REVIEW: The xx Night & Day Festival

Brixton Blog correspondent Mark Muldoon stopped by the Academy three times last week to assess the impact of the band’s mammoth eight-day Brixton festival

Academy exterior

So you’ll have perhaps noticed that a band called the xx have taken over Brixton. They easily sold out a record-breaking seven nights at the Academy. Then, three months later, they announced that they were turning the run of gigs into their own festival.

You’d think that any logical band would have announced the festival before putting tickets on sale – and maybe even whack another fiver on the ticket prices in the process. But no, instead they decided to go to the presumably not inconsiderable expense and effort of putting on a city festival – after they’d already made all their money. It doesn’t come across as the world’s most logical way of doing business.

So each show has different support acts – many of whom could have a fair old bash at selling out this venue by themselves. There’s also after-parties, a community radio takeover and curated film screenings. You’re left wondering if anybody would show up to a 3:15pm Monday afternoon screening of the film My Own Private Idaho, or a Tuesday night afterparty featuring Brother May, Coby Sey and Blue Shit presents Curl, but, when it comes to ad-hoc Brixton festivals you were surprised you already owned a ticket to, it’s surely the thought that counts.

There’s also the matter of a six-hour Sunday afternoon charity DJ set from Jamie xx to contend with, faintly bizarrely scheduled to take place from 2 to 8pm. There’s a completely different crowd for this – as if Jamie xx the DJ sits very distinctly separate from that of the main xx brand.

As a charity act it’s obviously hugely generous, even if, by any other measure, it’s not £30 worth of clubbing. Jamie – occasionally playing b2b with an unnamed, unannounced friend – puts on a show that would have been an absolute stormer of a set in Phonox or somewhere.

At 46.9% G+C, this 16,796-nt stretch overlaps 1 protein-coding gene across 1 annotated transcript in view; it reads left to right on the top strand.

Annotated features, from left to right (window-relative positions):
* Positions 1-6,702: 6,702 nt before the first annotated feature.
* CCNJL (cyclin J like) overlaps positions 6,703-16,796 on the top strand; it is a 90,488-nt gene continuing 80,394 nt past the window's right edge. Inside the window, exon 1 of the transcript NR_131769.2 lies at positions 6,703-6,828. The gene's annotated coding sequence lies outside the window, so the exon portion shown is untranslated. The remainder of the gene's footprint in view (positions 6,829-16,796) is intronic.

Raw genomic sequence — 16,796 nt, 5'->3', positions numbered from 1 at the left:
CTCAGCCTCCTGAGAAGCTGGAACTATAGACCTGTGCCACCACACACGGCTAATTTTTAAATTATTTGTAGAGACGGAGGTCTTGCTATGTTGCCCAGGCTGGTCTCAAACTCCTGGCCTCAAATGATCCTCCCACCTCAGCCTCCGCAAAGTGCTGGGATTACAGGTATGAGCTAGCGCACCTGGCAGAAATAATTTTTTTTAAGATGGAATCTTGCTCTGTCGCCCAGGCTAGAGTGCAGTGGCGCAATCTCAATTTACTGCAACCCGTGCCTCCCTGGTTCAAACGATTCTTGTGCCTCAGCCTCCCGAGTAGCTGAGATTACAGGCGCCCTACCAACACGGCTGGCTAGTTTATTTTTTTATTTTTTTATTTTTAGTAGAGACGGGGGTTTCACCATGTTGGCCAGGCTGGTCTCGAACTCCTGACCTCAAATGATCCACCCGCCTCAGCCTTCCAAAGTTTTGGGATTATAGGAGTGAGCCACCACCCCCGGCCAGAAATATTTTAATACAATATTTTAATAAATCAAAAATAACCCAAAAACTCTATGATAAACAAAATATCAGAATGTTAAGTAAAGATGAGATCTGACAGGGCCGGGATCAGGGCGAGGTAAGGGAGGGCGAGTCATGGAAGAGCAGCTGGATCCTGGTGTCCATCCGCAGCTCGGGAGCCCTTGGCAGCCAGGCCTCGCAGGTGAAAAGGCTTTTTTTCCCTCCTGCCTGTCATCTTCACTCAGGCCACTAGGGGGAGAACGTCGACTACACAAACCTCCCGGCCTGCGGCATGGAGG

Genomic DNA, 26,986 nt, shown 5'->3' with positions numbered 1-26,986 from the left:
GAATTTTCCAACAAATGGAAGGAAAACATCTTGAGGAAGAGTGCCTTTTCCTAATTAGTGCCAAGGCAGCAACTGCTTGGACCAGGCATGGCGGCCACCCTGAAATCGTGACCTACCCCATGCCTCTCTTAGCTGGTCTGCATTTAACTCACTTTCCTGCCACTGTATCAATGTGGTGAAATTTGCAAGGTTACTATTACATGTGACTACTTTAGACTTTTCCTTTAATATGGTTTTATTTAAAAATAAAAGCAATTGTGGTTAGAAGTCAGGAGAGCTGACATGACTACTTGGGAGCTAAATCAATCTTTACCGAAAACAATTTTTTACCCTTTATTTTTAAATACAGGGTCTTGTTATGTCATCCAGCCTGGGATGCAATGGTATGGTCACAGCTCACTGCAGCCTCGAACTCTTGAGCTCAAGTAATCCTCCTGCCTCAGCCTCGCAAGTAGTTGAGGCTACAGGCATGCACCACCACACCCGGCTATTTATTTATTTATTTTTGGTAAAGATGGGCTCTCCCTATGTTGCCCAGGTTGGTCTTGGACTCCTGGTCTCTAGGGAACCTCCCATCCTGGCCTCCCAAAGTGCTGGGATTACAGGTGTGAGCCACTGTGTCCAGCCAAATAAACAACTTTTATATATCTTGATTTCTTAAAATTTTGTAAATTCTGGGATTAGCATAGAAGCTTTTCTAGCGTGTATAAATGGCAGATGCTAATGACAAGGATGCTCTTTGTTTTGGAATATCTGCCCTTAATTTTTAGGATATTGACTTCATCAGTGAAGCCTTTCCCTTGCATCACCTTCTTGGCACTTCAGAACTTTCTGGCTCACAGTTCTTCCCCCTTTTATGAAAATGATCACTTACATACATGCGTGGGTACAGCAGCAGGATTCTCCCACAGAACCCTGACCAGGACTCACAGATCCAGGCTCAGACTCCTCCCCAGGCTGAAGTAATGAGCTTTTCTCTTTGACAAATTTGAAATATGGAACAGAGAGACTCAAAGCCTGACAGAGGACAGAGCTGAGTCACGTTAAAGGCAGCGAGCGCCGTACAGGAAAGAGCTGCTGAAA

As is often the way with these things, the last 70 minutes sees a dramatic shift into crowd-pleasing territory. It’s great, but it underlines how unplayable the cavernous Academy is to DJs pushing music that’s anything less than – say – Dave Pearce Dance Anthems levels of accessibility.

It also opts not to make use of the huge fancy light show from the main shows. You’re not being taken on a journey like the best extended DJ sets do.


Make no mistake, the xx are really nailing these gigs


It’s remarkable how much the xx’s live show has come along since they were touring their 2012 album Coexist.

First, there’s the mirror-themed staging. It turns out playing seven nights at the same venue means you can really up your lighting budget. Naturally the shift towards a more dance-influenced sound on current album I See You also lends itself to a less passive gig experience. Occasionally those tracks are joined by updated classics – Shelter now arrives as a classy dancefloor banger and – Jamie xx keen as ever on 00s garage classics – Chained is mashed together with Sweet Like Chocolate, a cheeky move which splits the room on opening night, but appears to be getting the credit it quite clearly deserves 24 hours later. Jamie xx even plays the Shanks & Bigfoot original at the peak of his six-hour Sunday DJ set, confirming its status as a sort of unofficial theme tune for the festival.

In some ways it’s a shame that the xx are responsible for this record breaking run of shows. We’re not suggesting that every band has to play London seven nights in a row, but the band’s strategy is one more acts could adopt. These gigs serve as a reminder of how many of their peers will play The O2 or Alexandra Palace because they are successful enough to sell all the tickets, as opposed to because they are good enough to deliver an arena-sized show they can really nail.

But, make no mistake, the xx are really nailing these gigs.